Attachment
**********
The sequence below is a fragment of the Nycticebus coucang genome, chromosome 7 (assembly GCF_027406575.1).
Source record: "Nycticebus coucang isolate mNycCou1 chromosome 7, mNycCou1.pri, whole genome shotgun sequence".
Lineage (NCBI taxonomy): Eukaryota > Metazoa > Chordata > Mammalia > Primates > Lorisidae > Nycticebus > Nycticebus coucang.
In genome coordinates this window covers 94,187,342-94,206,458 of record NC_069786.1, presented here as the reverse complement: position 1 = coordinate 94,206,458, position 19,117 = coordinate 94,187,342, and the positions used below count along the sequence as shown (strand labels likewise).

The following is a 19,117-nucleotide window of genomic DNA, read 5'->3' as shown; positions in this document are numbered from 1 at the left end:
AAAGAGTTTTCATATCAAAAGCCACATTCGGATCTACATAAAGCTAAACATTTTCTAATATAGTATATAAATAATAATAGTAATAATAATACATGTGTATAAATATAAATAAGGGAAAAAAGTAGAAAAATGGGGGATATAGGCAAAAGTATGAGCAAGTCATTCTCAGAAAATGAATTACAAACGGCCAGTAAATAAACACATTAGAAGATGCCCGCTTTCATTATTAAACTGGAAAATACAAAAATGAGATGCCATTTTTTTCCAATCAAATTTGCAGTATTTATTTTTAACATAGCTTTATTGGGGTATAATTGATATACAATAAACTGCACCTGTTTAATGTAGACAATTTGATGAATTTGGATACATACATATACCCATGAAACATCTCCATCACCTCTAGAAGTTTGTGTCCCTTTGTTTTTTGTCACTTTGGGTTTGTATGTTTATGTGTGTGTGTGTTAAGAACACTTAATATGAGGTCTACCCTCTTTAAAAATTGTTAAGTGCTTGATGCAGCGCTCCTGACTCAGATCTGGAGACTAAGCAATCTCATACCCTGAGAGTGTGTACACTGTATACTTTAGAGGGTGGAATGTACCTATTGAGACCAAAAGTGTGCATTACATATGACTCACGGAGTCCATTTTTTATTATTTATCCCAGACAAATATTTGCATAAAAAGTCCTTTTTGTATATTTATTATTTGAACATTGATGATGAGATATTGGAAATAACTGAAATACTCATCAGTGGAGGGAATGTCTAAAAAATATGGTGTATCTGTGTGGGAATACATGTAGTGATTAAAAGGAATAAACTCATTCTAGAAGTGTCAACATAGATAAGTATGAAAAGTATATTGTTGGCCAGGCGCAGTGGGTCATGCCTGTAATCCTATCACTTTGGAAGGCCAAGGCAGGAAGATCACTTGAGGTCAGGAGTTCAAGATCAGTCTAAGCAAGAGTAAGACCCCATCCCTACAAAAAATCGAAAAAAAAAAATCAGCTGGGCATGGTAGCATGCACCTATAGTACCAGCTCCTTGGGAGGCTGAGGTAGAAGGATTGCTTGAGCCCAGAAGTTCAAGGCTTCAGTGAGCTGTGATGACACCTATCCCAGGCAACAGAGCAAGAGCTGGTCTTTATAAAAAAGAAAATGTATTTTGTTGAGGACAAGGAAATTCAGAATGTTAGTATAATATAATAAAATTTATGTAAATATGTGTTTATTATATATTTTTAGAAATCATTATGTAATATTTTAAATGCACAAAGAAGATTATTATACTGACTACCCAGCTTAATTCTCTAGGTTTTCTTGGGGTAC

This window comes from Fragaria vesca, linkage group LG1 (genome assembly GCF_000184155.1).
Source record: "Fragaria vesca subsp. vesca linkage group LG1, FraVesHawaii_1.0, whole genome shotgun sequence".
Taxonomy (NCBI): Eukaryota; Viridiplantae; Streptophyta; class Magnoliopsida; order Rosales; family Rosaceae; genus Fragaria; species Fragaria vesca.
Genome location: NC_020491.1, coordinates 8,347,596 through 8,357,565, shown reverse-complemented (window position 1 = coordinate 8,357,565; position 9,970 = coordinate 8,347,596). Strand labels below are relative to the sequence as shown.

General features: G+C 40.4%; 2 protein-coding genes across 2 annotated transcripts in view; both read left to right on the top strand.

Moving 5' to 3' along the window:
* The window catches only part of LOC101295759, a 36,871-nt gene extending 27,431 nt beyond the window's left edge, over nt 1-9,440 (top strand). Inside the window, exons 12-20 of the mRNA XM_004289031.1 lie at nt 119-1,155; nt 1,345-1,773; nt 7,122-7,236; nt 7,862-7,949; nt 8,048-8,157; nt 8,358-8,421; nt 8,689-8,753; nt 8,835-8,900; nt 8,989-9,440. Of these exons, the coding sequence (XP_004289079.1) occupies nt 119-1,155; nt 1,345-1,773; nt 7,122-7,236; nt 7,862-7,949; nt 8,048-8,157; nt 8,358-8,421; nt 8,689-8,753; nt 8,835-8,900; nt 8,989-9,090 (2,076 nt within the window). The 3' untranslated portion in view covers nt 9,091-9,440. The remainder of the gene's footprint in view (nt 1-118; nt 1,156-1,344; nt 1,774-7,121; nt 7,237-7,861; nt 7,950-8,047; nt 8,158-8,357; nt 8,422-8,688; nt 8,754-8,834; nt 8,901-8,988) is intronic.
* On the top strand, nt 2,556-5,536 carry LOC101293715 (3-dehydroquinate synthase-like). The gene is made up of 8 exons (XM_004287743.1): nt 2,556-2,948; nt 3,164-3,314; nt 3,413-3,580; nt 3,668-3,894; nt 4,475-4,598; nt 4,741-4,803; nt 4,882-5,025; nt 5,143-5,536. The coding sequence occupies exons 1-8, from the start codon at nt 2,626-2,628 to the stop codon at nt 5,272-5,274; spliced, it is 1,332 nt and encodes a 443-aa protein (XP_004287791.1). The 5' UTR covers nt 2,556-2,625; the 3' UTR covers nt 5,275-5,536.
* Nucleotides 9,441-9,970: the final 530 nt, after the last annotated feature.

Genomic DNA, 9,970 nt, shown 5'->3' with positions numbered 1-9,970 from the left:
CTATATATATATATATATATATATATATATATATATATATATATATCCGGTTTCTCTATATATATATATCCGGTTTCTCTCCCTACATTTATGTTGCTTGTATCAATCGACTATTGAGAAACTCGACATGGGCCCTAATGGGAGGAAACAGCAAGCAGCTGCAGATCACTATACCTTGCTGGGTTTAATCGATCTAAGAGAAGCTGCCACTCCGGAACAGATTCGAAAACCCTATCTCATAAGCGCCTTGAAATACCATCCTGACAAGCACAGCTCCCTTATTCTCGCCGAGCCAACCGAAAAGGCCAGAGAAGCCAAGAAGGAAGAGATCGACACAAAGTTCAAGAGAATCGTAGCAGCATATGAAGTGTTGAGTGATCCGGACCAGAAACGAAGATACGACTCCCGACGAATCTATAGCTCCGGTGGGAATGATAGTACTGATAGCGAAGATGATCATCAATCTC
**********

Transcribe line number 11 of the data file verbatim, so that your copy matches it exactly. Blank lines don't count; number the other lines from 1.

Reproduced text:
General features: G+C 40.4%; 2 protein-coding genes across 2 annotated transcripts in view; both read left to right on the top strand.